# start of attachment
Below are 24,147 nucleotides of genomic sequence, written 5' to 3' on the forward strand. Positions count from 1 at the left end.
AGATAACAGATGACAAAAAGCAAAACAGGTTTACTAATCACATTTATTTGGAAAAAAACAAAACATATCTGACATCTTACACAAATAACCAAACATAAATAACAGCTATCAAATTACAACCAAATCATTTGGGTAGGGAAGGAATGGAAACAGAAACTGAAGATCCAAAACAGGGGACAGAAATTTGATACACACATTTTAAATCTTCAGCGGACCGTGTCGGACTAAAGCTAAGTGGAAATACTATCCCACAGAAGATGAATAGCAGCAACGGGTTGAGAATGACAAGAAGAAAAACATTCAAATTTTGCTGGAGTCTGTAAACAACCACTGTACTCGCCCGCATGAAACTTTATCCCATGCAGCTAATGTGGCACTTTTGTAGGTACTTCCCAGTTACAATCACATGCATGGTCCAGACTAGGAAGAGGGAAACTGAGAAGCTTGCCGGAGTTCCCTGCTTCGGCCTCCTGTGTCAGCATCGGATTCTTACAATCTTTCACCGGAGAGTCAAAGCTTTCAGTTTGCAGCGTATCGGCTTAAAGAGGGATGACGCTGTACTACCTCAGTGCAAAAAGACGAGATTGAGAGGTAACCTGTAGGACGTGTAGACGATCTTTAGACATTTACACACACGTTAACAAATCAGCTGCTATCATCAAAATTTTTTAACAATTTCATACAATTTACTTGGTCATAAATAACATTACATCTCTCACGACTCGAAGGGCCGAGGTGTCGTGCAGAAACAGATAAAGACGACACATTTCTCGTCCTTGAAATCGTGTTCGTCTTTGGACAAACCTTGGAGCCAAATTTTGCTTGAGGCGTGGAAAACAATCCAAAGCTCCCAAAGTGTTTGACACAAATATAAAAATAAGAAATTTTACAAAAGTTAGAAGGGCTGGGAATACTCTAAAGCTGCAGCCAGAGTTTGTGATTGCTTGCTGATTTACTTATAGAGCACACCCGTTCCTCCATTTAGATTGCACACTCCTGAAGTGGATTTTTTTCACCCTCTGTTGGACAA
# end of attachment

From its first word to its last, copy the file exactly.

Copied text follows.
Below are 24,147 nucleotides of genomic sequence, written 5' to 3' on the forward strand. Positions count from 1 at the left end.
AGATAACAGATGACAAAAAGCAAAACAGGTTTACTAATCACATTTATTTGGAAAAAAACAAAACATATCTGACATCTTACACAAATAACCAAACATAAATAACAGCTATCAAATTACAACCAAATCATTTGGGTAGGGAAGGAATGGAAACAGAAACTGAAGATCCAAAACAGGGGACAGAAATTTGATACACACATTTTAAATCTTCAGCGGACCGTGTCGGACTAAAGCTAAGTGGAAATACTATCCCACAGAAGATGAATAGCAGCAACGGGTTGAGAATGACAAGAAGAAAAACATTCAAATTTTGCTGGAGTCTGTAAACAACCACTGTACTCGCCCGCATGAAACTTTATCCCATGCAGCTAATGTGGCACTTTTGTAGGTACTTCCCAGTTACAATCACATGCATGGTCCAGACTAGGAAGAGGGAAACTGAGAAGCTTGCCGGAGTTCCCTGCTTCGGCCTCCTGTGTCAGCATCGGATTCTTACAATCTTTCACCGGAGAGTCAAAGCTTTCAGTTTGCAGCGTATCGGCTTAAAGAGGGATGACGCTGTACTACCTCAGTGCAAAAAGACGAGATTGAGAGGTAACCTGTAGGACGTGTAGACGATCTTTAGACATTTACACACACGTTAACAAATCAGCTGCTATCATCAAAATTTTTTAACAATTTCATACAATTTACTTGGTCATAAATAACATTACATCTCTCACGACTCGAAGGGCCGAGGTGTCGTGCAGAAACAGATAAAGACGACACATTTCTCGTCCTTGAAATCGTGTTCGTCTTTGGACAAACCTTGGAGCCAAATTTTGCTTGAGGCGTGGAAAACAATCCAAAGCTCCCAAAGTGTTTGACACAAATATAAAAATAAGAAATTTTACAAAAGTTAGAAGGGCTGGGAATACTCTAAAGCTGCAGCCAGAGTTTGTGATTGCTTGCTGATTTACTTATAGAGCACACCCGTTCCTCCATTTAGATTGCACACTCCTGAAGTGGATTTTTTTCACCCTCTGTTGGACAA